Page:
Shooting the messenger
Bad things happen to the best of us, and often for reasons beyond either control or reason. While we don’t like talking about our fortunately-rare failures, the result of a recent divorce case is instructive.
We were told by the client through her attorney of her belief that her husband had substantial overseas interests. The husband claimed that he had received a few million from the sale of his overseas interests, and that his only other tangible assets were his 43 classic cars.
We determined that his financial interests had been located in Slovenia. Our associates in Eastern Europe went to work, and, lo and behold, we discovered that it had apparently slipped the husband’s mind that he still owned a business outside of Tomlin. Since he had recently sold a third of the business for $7 million, we were able to demonstrate that his remaining two- thirds share of the business was worth in the neighborhood of $14 million. We were pleased with the job we had done. It was done right. It was done in a timely manner. It was done for less than we had estimated.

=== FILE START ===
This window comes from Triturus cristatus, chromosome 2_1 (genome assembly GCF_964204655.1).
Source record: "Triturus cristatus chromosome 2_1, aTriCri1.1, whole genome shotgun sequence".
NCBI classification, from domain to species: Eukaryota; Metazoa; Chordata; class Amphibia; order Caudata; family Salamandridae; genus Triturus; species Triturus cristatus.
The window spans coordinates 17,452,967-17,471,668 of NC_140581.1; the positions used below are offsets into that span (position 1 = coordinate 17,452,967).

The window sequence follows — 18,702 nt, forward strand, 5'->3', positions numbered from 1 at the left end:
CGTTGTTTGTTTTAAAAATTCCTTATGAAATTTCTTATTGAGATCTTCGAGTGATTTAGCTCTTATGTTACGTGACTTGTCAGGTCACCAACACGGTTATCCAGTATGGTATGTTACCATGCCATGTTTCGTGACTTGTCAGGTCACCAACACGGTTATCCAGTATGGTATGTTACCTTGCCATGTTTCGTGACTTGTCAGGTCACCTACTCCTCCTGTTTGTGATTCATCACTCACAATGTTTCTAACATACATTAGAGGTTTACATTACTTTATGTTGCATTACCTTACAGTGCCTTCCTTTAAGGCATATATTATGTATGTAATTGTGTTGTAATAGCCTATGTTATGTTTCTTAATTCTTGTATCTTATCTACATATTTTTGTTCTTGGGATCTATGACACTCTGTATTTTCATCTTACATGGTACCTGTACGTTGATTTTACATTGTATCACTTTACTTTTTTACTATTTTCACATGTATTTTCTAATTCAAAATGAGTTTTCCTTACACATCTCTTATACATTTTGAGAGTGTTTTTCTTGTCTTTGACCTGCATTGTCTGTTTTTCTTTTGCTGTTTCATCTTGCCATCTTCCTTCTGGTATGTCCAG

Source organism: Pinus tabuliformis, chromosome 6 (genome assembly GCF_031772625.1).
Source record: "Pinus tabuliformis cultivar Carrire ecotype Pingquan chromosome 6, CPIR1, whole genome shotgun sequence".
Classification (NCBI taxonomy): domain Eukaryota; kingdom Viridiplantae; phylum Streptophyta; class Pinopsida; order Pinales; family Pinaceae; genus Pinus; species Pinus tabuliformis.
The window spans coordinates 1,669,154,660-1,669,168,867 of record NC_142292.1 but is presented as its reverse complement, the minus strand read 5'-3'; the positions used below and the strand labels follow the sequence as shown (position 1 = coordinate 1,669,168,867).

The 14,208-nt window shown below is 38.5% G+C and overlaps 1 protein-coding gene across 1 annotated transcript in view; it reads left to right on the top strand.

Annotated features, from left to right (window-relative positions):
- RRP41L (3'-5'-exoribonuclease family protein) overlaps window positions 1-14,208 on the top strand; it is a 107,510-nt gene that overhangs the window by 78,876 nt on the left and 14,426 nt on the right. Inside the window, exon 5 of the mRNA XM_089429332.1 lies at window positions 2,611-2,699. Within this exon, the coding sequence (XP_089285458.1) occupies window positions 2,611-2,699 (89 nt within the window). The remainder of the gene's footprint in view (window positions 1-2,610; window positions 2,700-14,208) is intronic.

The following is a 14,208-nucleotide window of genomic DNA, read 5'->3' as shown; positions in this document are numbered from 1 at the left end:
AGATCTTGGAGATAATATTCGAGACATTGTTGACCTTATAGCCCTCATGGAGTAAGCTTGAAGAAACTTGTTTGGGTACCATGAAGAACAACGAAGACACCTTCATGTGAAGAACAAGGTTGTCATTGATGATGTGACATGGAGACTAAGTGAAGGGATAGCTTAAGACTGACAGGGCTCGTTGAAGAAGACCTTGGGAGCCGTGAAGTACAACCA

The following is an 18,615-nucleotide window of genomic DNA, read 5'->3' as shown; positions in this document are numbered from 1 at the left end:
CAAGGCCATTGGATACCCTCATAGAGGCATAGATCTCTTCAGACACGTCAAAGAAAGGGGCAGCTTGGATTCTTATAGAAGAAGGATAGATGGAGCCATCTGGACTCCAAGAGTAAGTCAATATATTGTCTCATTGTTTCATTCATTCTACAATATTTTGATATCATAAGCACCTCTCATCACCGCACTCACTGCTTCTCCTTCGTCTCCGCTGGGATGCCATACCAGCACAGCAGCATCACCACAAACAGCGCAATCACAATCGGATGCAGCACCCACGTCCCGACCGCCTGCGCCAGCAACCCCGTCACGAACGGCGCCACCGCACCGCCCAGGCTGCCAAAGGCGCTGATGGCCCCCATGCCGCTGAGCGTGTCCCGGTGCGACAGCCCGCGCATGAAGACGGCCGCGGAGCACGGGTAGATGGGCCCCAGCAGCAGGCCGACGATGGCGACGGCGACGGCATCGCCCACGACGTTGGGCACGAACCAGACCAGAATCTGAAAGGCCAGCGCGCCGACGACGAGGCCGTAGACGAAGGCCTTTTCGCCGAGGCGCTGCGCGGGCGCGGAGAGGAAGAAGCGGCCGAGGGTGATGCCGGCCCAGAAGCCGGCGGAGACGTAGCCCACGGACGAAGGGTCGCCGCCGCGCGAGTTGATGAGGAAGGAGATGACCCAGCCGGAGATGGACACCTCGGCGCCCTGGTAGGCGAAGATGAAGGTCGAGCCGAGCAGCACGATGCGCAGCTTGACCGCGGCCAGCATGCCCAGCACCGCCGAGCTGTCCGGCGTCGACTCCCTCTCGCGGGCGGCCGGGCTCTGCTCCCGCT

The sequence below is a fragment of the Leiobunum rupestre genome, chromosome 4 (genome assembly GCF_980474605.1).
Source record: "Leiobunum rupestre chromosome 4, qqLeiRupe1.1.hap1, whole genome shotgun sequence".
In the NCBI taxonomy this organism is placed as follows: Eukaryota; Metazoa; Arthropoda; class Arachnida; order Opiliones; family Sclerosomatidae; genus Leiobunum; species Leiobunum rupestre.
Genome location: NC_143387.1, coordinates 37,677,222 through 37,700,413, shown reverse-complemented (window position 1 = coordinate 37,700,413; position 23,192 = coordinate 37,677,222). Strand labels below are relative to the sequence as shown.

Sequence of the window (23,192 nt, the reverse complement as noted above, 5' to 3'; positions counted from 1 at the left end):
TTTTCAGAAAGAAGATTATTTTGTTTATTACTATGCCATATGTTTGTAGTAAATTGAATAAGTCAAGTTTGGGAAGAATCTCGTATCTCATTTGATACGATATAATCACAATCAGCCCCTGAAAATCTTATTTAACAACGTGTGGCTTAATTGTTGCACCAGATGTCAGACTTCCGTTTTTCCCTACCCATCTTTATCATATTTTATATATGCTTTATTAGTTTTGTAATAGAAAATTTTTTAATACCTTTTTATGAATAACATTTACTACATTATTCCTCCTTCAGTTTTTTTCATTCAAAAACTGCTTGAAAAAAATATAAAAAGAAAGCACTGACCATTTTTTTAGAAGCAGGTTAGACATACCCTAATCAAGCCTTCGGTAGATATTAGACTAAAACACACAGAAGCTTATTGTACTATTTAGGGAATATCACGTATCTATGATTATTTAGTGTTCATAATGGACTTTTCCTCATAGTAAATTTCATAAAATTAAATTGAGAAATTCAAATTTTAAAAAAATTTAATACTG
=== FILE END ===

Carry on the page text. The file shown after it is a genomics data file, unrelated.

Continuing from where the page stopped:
We presented our findings, complete with all the appropriate documentation, and were promptly fired by the angry wife. The attorney later told us that his client was so enraged at finding out that her husband really was lying to her that she fell back on the time-honored approach of shooting the messenger.